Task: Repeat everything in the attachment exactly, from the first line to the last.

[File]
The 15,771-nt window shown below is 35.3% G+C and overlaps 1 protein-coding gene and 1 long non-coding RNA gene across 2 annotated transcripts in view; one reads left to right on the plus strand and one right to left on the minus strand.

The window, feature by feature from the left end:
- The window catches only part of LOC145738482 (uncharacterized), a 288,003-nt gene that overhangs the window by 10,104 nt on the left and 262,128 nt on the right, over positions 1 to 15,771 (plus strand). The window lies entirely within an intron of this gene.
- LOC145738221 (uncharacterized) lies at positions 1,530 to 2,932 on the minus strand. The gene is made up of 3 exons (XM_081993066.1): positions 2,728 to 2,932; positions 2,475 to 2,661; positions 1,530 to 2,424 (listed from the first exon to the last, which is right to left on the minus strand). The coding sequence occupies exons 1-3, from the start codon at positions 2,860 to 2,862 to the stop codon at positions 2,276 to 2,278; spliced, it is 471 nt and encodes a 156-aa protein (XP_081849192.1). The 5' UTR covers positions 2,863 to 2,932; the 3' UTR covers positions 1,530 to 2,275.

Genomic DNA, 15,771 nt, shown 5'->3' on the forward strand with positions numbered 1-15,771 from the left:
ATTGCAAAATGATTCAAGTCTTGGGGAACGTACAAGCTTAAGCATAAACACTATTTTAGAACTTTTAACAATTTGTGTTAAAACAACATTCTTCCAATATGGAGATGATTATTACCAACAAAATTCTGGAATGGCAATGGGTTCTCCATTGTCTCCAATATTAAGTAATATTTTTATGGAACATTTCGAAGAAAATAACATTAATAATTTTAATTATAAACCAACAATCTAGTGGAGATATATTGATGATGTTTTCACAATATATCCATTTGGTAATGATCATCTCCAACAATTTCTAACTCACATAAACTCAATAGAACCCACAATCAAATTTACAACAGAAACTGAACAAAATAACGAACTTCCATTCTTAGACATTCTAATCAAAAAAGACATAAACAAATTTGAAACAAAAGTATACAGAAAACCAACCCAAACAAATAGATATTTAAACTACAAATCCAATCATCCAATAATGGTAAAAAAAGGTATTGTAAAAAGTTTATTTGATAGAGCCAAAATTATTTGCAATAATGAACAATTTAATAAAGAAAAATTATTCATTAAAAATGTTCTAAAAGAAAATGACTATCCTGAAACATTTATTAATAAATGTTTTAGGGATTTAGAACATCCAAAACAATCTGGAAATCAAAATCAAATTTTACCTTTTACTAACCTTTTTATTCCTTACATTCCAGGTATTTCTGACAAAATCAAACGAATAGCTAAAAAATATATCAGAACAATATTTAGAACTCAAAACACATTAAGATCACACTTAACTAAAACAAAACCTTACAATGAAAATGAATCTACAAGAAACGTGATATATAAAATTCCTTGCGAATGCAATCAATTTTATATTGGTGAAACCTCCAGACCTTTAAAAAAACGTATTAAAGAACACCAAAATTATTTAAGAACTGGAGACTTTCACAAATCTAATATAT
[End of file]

The 15,771-nt window shown below is 35.3% G+C and overlaps 1 protein-coding gene and 1 long non-coding RNA gene across 2 annotated transcripts in view; one reads left to right on the plus strand and one right to left on the minus strand.

The window, feature by feature from the left end:
- The window catches only part of LOC145738482 (uncharacterized), a 288,003-nt gene that overhangs the window by 10,104 nt on the left and 262,128 nt on the right, over positions 1 to 15,771 (plus strand). The window lies entirely within an intron of this gene.
- LOC145738221 (uncharacterized) lies at positions 1,530 to 2,932 on the minus strand. The gene is made up of 3 exons (XM_081993066.1): positions 2,728 to 2,932; positions 2,475 to 2,661; positions 1,530 to 2,424 (listed from the first exon to the last, which is right to left on the minus strand). The coding sequence occupies exons 1-3, from the start codon at positions 2,860 to 2,862 to the stop codon at positions 2,276 to 2,278; spliced, it is 471 nt and encodes a 156-aa protein (XP_081849192.1). The 5' UTR covers positions 2,863 to 2,932; the 3' UTR covers positions 1,530 to 2,275.

Genomic DNA, 15,771 nt, shown 5'->3' on the forward strand with positions numbered 1-15,771 from the left:
ATTGCAAAATGATTCAAGTCTTGGGGAACGTACAAGCTTAAGCATAAACACTATTTTAGAACTTTTAACAATTTGTGTTAAAACAACATTCTTCCAATATGGAGATGATTATTACCAACAAAATTCTGGAATGGCAATGGGTTCTCCATTGTCTCCAATATTAAGTAATATTTTTATGGAACATTTCGAAGAAAATAACATTAATAATTTTAATTATAAACCAACAATCTAGTGGAGATATATTGATGATGTTTTCACAATATATCCATTTGGTAATGATCATCTCCAACAATTTCTAACTCACATAAACTCAATAGAACCCACAATCAAATTTACAACAGAAACTGAACAAAATAACGAACTTCCATTCTTAGACATTCTAATCAAAAAAGACATAAACAAATTTGAAACAAAAGTATACAGAAAACCAACCCAAACAAATAGATATTTAAACTACAAATCCAATCATCCAATAATGGTAAAAAAAGGTATTGTAAAAAGTTTATTTGATAGAGCCAAAATTATTTGCAATAATGAACAATTTAATAAAGAAAAATTATTCATTAAAAATGTTCTAAAAGAAAATGACTATCCTGAAACATTTATTAATAAATGTTTTAGGGATTTAGAACATCCAAAACAATCTGGAAATCAAAATCAAATTTTACCTTTTACTAACCTTTTTATTCCTTACATTCCAGGTATTTCTGACAAAATCAAACGAATAGCTAAAAAATATATCAGAACAATATTTAGAACTCAAAACACATTAAGATCACACTTAACTAAAACAAAACCTTACAATGAAAATGAATCTACAAGAAACGTGATATATAAAATTCCTTGCGAATGCAATCAATTTTATATTGGTGAAACCTCCAGACCTTTAAAAAAACGTATTAAAGAACACCAAAATTATTTAAGAACTGGAGACTTTCACAAATCTAATATAT